Interestingly, hostile witnesses form a glaring reality of the criminal justice system at present. And it is to be noted that the issue is not a new one. There are everyday instances of witness retracting from their statements recorded by the police, thereby changing the outcome of a rather important judicial decision. However, with the landmark judgements of Best Bakery and Jessica Lal being delivered by the Apex Court, the case of hostile witnesses seems to have captured the limelight.
At the outset, it is to be noted that the statements made by the witnesses to the police officials are not admissible in the Court of Law by virtue of the safeguards provided by the Code of Criminal Procedure, 1973. Thus, the statements made by a witness required to be restated in the court and any event of retraction from the earlier made statements results in the witnesses turning hostile. And this is turning out to be a great menace posing a hurdle in the path of administration of justice. The reasons for the witnesses turning can be myriad. The most commonplace among them is the intimidation and manipulation the witnesses are subjected to. All of this results into a mockery of the Rule of Law.
It is also to be noted that the undue delay in the disposal of a case also furthers the cause of the witnesses turning hostile. As a step to get rid of the constant harassment faced due to the repeated summoning, the witnesses decide to turn hostile. The same has been acknowledged by the National Police Commission Report as early as 1980.But clearly, not enough action has been taken in this regard to remedy the situation. Even the Malimath Committee report (2003) acknowledged the fact of treating the witnesses with respect as they are the edifice of the justice system but unfortunately, there seems to be no formal law in place to take care of the concerns expressed.
First and foremost, what needs to be understood and appreciated in this regard is the fact that witnesses, especially the hostile ones, are a special category of victims. Therefore, the enactment of any formal legislation needs to ensure that a witness is treated as a potential and possible victim in order to facilitate the framing of the laws which are tailored to their needs. Also, the fact that there exists absolutely no protection rendered to the defence witnesses needs to be taken into consideration. Interestingly, the Constitution of India provides for a right to remain silent to the accused under the provisions of Article 20 (3) whereas the same is not extended in case of the witnesses. Hence, such a hostile attitude towards the witnesses also contributes to the further hostility exhibited by them.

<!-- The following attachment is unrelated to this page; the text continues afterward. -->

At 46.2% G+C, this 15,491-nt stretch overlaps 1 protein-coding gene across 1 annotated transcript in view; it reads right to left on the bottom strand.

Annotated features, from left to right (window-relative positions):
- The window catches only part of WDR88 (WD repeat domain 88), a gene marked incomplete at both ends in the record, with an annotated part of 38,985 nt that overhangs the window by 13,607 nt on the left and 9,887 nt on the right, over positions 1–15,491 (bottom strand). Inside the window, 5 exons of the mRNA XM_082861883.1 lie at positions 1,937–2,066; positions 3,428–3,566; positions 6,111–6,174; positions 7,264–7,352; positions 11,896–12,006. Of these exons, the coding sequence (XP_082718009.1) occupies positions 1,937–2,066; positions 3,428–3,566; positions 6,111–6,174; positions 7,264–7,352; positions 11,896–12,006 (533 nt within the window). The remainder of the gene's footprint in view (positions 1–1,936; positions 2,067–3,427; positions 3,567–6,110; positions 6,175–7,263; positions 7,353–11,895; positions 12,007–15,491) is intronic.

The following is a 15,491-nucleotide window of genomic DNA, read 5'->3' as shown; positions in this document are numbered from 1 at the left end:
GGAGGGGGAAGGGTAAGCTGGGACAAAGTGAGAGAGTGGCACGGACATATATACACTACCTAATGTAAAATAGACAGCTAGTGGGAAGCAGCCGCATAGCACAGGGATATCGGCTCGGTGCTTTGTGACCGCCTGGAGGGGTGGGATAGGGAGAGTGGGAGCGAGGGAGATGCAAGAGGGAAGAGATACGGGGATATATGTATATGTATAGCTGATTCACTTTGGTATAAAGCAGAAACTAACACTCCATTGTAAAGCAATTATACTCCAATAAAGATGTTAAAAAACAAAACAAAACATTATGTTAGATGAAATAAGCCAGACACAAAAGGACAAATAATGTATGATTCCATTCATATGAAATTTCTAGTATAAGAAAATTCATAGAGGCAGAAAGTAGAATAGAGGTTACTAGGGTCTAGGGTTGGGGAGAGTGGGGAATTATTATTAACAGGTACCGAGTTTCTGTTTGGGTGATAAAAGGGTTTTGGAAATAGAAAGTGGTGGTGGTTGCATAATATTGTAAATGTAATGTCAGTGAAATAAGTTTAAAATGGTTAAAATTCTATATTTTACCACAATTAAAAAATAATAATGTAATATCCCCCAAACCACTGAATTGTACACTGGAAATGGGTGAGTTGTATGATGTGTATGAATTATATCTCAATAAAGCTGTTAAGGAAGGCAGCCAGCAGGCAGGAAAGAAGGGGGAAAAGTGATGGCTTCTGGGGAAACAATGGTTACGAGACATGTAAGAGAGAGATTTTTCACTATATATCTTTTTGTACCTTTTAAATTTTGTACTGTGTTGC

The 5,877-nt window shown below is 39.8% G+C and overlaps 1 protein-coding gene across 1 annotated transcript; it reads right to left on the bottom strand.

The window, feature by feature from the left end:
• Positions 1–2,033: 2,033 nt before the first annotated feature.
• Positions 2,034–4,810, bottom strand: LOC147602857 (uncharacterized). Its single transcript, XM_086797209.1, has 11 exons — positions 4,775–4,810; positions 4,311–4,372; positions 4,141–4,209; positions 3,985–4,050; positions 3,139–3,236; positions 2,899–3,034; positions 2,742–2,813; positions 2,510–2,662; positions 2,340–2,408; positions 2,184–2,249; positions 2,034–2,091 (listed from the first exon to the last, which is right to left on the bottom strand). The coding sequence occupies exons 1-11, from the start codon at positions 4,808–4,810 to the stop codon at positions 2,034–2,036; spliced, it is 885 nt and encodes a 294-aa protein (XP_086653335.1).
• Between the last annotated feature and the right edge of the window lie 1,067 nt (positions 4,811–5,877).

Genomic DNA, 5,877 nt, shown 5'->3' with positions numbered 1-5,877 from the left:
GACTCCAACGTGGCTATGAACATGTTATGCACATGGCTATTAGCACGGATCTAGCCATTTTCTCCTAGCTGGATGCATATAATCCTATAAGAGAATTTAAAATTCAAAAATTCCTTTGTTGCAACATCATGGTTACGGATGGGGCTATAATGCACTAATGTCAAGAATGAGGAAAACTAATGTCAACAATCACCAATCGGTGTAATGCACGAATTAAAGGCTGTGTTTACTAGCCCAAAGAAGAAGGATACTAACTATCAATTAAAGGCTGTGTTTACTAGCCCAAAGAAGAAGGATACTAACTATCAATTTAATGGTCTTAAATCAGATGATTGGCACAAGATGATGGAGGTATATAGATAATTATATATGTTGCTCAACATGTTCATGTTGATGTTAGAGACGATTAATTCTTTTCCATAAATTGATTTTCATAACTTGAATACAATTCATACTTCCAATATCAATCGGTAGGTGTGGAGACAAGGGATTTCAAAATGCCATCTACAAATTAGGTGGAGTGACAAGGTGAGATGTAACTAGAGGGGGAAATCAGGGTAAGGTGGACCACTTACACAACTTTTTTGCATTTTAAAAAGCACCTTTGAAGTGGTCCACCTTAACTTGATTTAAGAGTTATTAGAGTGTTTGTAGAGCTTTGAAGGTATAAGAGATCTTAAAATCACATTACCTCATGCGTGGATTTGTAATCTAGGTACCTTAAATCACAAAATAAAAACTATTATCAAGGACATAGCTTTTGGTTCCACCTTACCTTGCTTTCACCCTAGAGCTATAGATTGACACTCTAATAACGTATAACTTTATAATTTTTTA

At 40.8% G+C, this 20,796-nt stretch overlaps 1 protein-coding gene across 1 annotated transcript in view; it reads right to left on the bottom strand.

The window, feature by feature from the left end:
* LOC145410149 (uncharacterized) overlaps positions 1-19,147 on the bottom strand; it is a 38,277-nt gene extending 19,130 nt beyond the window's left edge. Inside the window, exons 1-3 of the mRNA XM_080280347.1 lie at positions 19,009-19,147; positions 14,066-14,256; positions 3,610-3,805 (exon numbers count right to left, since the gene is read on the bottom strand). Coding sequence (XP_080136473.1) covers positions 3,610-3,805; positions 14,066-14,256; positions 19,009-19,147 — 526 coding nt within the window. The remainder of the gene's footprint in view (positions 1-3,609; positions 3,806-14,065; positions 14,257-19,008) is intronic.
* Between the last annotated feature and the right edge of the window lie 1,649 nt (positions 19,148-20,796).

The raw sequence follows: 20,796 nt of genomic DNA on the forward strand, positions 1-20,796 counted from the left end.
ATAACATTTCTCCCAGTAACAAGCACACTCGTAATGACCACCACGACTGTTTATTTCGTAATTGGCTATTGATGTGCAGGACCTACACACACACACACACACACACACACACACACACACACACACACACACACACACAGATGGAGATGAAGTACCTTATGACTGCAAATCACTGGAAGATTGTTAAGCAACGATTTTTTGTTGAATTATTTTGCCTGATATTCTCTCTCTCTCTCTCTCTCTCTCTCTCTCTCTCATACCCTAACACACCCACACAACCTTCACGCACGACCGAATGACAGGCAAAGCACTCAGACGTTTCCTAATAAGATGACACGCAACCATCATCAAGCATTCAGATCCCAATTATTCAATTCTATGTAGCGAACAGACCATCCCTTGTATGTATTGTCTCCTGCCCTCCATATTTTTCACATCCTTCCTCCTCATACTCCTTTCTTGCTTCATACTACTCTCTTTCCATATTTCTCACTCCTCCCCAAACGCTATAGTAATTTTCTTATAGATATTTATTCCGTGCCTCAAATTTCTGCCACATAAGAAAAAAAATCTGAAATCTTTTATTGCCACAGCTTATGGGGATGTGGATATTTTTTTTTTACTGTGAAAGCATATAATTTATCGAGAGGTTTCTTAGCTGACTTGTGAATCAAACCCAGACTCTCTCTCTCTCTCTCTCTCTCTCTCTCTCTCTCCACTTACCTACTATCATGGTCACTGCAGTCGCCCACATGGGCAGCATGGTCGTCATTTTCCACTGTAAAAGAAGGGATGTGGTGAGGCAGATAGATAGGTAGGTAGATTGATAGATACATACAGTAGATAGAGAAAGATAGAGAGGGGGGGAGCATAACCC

In a consultation paper released by the Law Commission in 2004, the need of the hour, i.e a formal witness protection programme was recognised. In the course of framing a formal legislation in this regard, it needs to be taken into consideration that both the evidence of the witness and the witness himself requires protection. It is the second aspect which requires a careful consideration and is thus open to debates and deliberations. In the opinion of the researcher, witness anonymity is perhaps the first step to ensure such protection. Drawing from the US model and Witness Protection Act, 1970, the government should also try and relocate those witnesses and give them a new identity, thereby minimising the risk of the witnesses being victimised. Further, it is also to be noted that the laws enacted in this regard should call for a balance between the rights and duties of the witnesses. Whereas it is a right of the witness to be protected against harassment, it is also onerous upon the witness to testify before the court as and when required.
It is high time that the law makers shed a lackadaisical way of work and realise the urgent need of the protection of the witness. It is also to be ensured that the faith of the citizens as well as the witnesses in the criminal justice system is restored. The need of the hour is not only providing protection to witnesses from turning hostile but also granting a criminal sanction against the ones who turn hostile. The Supreme Court has emphasised over and again, through a plethora of judgements about that fact that such legislative measures have become imminent and inevitable in the present order of the day. This in itself point towards the imperative need of such legislations. Witness protection measures are vital for the furtherance of justice and in this regard the consultation paper submitted by the Law Commission regarding the Witness Identity and Witness Protection Programme is indeed a welcome step. However, a mere policy directive is not sufficient and it is the participation of the populace who strengthen the forces of democracy which will make the administrative attempt successful. Finally, to sum up, witness protection programmes have been a long over due but that too shall remain in a state of inactivity till the investigative agencies are made independent and free from any political colour. Till then, hostile witnesses will continue to be an epidemic and an endemic in India.
Shayonee Dasgupta, Director SACJ 2009-10